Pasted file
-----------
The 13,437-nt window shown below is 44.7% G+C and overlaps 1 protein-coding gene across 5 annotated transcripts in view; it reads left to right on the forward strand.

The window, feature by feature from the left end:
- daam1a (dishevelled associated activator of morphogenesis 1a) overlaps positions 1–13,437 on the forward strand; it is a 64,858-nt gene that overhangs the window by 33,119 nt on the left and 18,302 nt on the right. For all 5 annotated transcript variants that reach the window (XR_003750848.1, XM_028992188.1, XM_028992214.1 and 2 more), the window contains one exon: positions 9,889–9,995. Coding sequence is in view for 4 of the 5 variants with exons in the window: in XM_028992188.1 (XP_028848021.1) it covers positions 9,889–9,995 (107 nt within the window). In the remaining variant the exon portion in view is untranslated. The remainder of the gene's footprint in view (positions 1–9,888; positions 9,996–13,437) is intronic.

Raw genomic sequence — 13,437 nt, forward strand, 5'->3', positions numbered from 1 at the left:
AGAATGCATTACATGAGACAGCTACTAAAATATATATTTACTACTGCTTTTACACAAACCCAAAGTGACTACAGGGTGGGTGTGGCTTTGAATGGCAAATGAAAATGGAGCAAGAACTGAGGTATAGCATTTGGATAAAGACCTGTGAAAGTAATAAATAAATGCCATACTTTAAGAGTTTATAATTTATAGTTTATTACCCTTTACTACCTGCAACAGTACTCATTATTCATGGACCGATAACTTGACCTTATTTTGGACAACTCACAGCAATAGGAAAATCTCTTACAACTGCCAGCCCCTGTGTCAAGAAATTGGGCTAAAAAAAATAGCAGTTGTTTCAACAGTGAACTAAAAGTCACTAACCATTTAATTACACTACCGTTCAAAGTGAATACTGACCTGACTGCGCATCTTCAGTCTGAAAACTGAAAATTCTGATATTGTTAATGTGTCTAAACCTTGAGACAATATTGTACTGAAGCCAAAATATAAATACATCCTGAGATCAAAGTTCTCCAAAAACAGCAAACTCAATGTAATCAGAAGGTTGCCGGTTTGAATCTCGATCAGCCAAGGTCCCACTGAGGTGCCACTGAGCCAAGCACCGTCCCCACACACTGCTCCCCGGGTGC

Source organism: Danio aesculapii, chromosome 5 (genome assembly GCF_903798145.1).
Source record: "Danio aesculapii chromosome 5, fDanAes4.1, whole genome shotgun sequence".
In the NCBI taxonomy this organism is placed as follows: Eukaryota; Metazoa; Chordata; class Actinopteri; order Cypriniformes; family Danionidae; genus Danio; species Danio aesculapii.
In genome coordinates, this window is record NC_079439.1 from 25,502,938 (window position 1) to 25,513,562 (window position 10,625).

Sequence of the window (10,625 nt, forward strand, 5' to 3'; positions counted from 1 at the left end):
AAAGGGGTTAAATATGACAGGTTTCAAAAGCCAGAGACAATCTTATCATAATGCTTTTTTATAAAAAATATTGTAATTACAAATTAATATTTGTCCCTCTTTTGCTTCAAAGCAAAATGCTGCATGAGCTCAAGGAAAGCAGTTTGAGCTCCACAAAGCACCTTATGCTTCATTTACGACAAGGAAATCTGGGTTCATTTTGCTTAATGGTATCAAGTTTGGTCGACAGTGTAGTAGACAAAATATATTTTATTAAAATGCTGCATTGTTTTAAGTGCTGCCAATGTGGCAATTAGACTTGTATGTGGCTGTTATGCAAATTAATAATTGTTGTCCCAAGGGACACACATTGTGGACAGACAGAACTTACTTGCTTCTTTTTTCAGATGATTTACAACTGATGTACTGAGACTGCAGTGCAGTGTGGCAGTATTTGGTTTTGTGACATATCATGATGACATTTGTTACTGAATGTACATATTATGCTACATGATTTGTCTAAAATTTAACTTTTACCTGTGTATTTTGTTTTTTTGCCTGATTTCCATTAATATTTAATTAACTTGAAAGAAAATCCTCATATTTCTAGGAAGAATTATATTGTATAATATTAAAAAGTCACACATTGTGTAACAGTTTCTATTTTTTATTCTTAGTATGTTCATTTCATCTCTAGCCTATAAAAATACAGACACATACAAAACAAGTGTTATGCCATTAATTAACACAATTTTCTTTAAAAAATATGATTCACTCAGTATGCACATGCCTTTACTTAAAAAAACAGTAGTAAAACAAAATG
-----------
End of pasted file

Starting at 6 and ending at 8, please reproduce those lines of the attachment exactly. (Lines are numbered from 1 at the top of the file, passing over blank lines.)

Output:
Source organism: Danio aesculapii, chromosome 5 (genome assembly GCF_903798145.1).
Source record: "Danio aesculapii chromosome 5, fDanAes4.1, whole genome shotgun sequence".
In the NCBI taxonomy this organism is placed as follows: Eukaryota; Metazoa; Chordata; class Actinopteri; order Cypriniformes; family Danionidae; genus Danio; species Danio aesculapii.